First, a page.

Synchronizing the states of local and remote repositories consists of pulling from and pushing to the remote repositories. SmartGit also has a Synchronize command that combines pulling and pushing.


The Pull command fetches commits from a remote repository, stores them in the remote branches, and optionally 'integrates' (i.e. merges or rebases) them into the local branch.

Use Remote|Pull (or the corresponding toolbar button) to invoke the Pull command. This will open the Pull dialog, where you can specify what SmartGit will do after the commits have been fetched: Merge the local commits with the fetched commits or rebase the local commits onto the fetched commits. In the latter case, you can merge or rebase by hand, as explained in Merge and Rebase, respectively. These options are meaningless, if you select to Fetch Only.

The Pull dialog allows you to set your choice as default for the current branch. To change the default choice for new branches, go to Repository|Settings.

If a merge or rebase is performed after pulling, it may fail due to conflicting changes. In that case SmartGit will leave the repository in a merging or rebasing state so you can either resolve the conflicts and proceed, or abort the operation. See Merge and Rebase for details.

Pulling tags

By default, Git (and hence SmartGit) will only pull new tags, but don't update possibly changed tags from the remote repository. To have tags updated as well, you have to configure --tags as tagopt for your remote.

To update tags when pulling from origin, your .git/config file should look like the following ('... ' represents your already currently set values):

[remote "origin"]
  fetch = ...
  url = ...
  tagopt = --tags


The various Push commands allow you to push (i.e. send) your local commits to one or more remote repositories. SmartGit distinguishes between the following Push commands:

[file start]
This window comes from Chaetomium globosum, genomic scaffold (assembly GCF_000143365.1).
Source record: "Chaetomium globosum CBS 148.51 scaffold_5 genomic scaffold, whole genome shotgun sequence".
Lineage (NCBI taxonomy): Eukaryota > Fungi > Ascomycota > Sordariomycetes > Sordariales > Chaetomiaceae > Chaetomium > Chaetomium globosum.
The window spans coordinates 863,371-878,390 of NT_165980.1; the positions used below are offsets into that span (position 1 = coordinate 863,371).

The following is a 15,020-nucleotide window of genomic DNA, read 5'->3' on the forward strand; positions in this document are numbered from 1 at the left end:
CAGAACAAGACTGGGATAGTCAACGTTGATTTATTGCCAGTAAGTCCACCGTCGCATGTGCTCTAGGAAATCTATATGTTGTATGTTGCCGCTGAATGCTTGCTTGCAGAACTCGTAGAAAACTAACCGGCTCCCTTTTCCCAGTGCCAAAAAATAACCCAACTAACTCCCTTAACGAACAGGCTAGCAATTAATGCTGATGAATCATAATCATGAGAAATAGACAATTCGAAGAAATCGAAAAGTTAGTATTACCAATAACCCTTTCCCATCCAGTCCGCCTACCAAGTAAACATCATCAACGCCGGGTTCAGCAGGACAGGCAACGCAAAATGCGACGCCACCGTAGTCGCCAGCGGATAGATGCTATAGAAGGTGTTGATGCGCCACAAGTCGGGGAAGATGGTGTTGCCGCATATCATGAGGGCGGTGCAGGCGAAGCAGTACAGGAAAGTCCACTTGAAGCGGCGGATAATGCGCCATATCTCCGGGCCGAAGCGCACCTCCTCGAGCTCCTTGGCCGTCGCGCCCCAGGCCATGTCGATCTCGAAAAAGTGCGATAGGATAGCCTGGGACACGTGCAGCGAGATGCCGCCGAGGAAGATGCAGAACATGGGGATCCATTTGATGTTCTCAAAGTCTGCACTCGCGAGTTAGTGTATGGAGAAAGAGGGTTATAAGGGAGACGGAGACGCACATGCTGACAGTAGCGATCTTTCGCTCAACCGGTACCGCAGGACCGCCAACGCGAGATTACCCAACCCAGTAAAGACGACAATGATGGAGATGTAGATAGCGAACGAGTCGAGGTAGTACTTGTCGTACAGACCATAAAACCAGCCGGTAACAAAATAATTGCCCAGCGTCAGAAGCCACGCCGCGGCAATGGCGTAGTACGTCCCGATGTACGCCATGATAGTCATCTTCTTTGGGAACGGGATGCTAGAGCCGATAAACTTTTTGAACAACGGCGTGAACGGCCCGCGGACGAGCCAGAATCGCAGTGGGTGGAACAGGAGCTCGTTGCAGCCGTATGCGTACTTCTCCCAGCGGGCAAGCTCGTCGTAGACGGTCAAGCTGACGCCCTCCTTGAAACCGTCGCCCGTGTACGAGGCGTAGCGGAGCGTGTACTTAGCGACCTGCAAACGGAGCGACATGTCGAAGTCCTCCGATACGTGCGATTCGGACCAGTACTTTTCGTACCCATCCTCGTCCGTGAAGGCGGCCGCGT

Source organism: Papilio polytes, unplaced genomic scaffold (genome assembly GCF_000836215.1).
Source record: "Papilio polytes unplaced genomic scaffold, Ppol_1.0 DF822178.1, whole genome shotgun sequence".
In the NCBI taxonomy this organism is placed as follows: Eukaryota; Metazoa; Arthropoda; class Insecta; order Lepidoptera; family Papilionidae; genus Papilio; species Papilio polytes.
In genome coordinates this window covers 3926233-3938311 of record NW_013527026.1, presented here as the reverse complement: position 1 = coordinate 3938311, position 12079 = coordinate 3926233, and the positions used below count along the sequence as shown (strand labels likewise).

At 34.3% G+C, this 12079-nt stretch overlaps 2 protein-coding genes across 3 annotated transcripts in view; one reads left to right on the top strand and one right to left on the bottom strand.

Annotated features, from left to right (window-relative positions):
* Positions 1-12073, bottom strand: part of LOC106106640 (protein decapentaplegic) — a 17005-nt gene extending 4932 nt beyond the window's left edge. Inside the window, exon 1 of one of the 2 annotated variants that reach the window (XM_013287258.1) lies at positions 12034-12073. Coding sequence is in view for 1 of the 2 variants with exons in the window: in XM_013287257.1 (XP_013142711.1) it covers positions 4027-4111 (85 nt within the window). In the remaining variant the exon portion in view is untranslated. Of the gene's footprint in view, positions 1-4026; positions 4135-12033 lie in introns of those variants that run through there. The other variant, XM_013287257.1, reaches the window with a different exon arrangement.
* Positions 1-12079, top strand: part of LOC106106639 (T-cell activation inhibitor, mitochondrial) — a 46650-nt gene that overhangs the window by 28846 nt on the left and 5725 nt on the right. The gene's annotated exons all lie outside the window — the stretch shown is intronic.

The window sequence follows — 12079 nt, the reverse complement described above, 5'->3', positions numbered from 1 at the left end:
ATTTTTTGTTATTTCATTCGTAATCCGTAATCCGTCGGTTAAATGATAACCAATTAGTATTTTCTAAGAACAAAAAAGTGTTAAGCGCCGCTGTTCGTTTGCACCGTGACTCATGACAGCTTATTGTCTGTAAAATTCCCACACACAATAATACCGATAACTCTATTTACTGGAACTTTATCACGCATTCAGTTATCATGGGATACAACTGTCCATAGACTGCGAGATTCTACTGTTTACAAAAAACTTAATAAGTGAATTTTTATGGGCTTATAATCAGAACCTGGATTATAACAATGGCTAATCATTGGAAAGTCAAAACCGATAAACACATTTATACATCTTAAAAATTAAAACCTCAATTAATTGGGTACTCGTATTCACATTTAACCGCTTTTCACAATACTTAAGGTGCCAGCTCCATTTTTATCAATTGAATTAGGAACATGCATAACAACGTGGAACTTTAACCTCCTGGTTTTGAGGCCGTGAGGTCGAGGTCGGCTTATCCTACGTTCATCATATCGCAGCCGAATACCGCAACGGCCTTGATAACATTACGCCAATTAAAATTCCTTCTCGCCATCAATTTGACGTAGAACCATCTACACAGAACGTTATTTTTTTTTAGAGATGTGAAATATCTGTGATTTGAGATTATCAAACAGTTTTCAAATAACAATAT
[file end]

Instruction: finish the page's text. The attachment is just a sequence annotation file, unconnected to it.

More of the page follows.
If you try to push commits from a new local branch, you will be asked whether to set up tracking for the newly created remote branch. In most cases it is recommended to set up tracking, as it will allow you to receive changes from the remote repository and make use of Git's branch synchronization mechanism (see Branches).

The Push commands listed above can be invoked from several places in SmartGit's project window:


With the Synchronize command, you can push local commits to a remote repository and pull commits from that repository at the same time. This simplifies the common workflow of separately invoking Push and Pull to keep your repository synchronized with the remote repository.

If the Synchronize command is invoked and there are both local and remote commits, the invoked push operation fails. The pull operation on the other hand is performed even in case of failure, so that the commits from the remote repository are available in the tracked branch, ready to be merged or rebased. After the remote changes have been applied to the local branch, you may invoke the Synchronize command again.

In SmartGit's project window, the Synchronize command can be invoked as follows:

Why does SmartGit first Push, then Pull?

SmartGit first tries to Push, then Pulls. If the Push failed because of remote changes, you will have the remote changes already locally available and can test the local changes before pushing them by invoking Push or Synchronize a second time.

If SmartGit would first Pull and then Push, local changes either would be rebased on top of the pulled remote changes or remote changes silently merged to local changes. This would mean to push untested changes.